The team suggest that the basalt lava, which flowed during Permian-Triassic catastrophe, unleashed toxic gases into the air. The gases had a dual effect, producing acid rain and depleting the ozone layer. The outcome was the destruction of forests, providing enough rotting vegetation to nourish Reduviasporonites so that they could proliferate across Pangaea.

The team reached their conclusions by analysing the carbon and nitrogen content of Reduviasporonites using a High Sensitivity Mass Spectrometer and comparing the results with those from modern fungi. They discovered that Reduviasporonites and modern fungi show similar chemical characteristics.

In the future, the team plan to carry out further comparisons between Reduviasporonites and potential counterparts among modern fungi, which they hope will provide further clues about how Reduviasporonites lived.

Cold and Ice, and Heat, Episodically Gripped Tropical Regions 300 Million Years Ago





Unaweep Canyon in the Rocky Mountains is the site of a deep gorge that reveals ancient landscapes and sediments. The inset image is of a 'dropstone' from an eons-old glacier. - Credit: Gerilyn Soreghan
Unaweep Canyon in the Rocky Mountains is the site of a deep gorge that reveals ancient landscapes and sediments. The inset image is of a ‘dropstone’ from an eons-old glacier. – Credit: Gerilyn Soreghan

Look into “deep time” sheds light on period considered analogous to today’s climate



Geoscientists have long presumed that, like today, the tropics remained warm throughout Earth’s last major glaciation 300 million years ago.



New evidence, however, indicates that cold temperatures in fact episodically gripped these equatorial latitudes at that time.



Geologist Gerilyn Soreghan of Oklahoma University found evidence for this conclusion in the preservation of an ancient glacial landscape in the Rocky Mountains of western Colorado. Three hundred million years ago, the region was part of the tropics. The continents then were assembled into the supercontinent Pangaea.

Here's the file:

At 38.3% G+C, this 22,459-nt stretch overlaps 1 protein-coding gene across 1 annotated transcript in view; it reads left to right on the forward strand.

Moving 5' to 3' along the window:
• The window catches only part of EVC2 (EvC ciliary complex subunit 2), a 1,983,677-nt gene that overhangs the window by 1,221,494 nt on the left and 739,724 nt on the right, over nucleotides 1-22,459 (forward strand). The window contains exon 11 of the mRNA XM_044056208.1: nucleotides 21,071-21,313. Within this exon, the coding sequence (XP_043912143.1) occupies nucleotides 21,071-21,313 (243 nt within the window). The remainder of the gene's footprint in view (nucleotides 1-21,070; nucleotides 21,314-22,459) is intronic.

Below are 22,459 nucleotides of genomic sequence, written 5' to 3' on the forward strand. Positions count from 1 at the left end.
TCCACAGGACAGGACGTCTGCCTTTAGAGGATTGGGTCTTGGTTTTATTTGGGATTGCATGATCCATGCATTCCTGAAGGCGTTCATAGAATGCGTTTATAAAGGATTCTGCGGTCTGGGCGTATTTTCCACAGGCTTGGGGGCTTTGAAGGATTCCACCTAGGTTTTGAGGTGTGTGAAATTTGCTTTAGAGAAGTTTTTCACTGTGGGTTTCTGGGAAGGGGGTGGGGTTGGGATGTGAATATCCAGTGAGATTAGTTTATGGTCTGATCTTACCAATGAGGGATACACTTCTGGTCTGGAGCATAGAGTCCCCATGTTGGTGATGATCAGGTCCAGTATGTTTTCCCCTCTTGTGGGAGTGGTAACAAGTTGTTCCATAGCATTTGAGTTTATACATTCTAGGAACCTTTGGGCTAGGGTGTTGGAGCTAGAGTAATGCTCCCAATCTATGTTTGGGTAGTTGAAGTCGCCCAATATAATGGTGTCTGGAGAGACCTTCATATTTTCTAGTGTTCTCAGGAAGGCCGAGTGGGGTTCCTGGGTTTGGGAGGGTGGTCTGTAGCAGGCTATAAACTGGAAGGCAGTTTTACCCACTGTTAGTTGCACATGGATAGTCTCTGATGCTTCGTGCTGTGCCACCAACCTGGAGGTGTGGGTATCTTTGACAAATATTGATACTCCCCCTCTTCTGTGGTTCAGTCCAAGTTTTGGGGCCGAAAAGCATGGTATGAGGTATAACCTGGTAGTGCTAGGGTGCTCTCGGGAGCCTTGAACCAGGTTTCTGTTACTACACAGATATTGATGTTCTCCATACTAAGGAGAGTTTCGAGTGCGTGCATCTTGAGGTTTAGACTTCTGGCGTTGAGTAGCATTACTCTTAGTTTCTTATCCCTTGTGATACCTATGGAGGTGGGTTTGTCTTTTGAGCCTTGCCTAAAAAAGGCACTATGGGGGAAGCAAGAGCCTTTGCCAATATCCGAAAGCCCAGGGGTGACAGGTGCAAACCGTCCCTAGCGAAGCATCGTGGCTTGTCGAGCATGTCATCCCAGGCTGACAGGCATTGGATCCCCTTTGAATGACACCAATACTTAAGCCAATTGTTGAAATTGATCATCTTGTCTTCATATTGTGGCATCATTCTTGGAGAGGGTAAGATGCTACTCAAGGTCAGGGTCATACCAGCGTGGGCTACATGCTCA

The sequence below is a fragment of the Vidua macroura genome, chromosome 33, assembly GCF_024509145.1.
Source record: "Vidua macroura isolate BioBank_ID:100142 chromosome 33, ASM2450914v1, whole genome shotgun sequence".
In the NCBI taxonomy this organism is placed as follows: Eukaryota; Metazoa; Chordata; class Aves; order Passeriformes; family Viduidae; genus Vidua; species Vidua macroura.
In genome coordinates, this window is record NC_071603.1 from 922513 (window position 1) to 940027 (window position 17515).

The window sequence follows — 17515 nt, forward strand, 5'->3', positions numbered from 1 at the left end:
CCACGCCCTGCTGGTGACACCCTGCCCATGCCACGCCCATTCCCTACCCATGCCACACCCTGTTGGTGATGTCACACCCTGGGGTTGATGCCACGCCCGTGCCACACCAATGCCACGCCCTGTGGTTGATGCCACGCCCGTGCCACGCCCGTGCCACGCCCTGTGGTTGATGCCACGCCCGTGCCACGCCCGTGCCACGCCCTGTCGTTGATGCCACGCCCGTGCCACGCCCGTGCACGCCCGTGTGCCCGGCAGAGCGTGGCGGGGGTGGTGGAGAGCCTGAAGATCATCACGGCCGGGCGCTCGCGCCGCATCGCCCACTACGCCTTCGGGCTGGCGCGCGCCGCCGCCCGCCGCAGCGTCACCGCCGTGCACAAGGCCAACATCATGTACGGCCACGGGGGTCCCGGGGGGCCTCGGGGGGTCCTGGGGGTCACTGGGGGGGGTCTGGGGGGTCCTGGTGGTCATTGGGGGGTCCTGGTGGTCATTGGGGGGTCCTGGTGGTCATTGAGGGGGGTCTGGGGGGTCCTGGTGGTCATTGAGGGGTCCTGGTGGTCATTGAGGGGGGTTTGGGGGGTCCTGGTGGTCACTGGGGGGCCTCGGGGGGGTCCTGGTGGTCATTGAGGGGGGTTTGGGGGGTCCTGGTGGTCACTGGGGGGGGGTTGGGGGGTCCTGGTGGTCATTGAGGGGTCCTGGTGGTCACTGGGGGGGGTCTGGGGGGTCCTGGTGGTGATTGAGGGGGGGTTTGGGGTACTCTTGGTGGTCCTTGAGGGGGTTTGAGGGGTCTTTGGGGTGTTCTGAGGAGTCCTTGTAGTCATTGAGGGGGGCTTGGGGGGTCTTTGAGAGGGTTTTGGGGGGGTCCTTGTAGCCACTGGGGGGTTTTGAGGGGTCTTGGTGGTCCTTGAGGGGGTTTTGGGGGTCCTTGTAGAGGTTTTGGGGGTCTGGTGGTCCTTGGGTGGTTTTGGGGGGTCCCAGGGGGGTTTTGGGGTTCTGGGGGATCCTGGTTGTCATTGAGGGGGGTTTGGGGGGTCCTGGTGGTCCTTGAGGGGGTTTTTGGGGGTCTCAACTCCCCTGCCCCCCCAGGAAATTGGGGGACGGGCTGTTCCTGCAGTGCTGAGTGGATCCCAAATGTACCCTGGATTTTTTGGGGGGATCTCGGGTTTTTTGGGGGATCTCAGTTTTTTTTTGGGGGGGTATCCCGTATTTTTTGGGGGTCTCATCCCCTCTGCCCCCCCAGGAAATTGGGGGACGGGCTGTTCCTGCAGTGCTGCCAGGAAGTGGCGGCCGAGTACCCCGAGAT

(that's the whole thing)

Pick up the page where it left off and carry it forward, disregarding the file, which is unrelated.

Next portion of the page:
Soreghan and colleagues published their results in the August 2008, issue of the journal Geology.



Climate model simulations are unable to replicate such cold tropical conditions for this time period, said Soreghan. “We are left with the prospect that what has been termed our ‘best-known’ analogue to Earth’s modern glaciation is in fact poorly known.”



“This study is an example of the wealth of untapped climate information stored in Earth’s ‘deep time’ geologic record millions of years ago,” said H. Richard Lane, program director in NSF’s Division of Earth Sciences, which funded the research. “These kinds of discoveries may greatly improve our understanding and prediction of modern climate change.”



As a result of the close proximity of the ancient tropical glaciers to the sea, the toes of the glaciers were likely less than 500 meters above sea level–much lower than the tropical glaciers of Earth’s recent glacial times.



“The Late Paleozoic tropical climate was not buffered against cold from the high latitudes, as everyone had thought,” said Soreghan. “The evidence we found indicates that glaciers were common at this time, even in tropical latitudes. This calls into question traditional assumptions of long-lasting equatorial warmth in the Late Paleozoic, and raises the possibility of large-scale and unexpected climate change in the tropics during that time.”

Scientists reveal secrets of ancient ocean in new book





The Rheic Ocean separated two major land masses 430 million years ago. - art by: Christina Ullman, Ullman Design
The Rheic Ocean separated two major land masses 430 million years ago. – art by: Christina Ullman, Ullman Design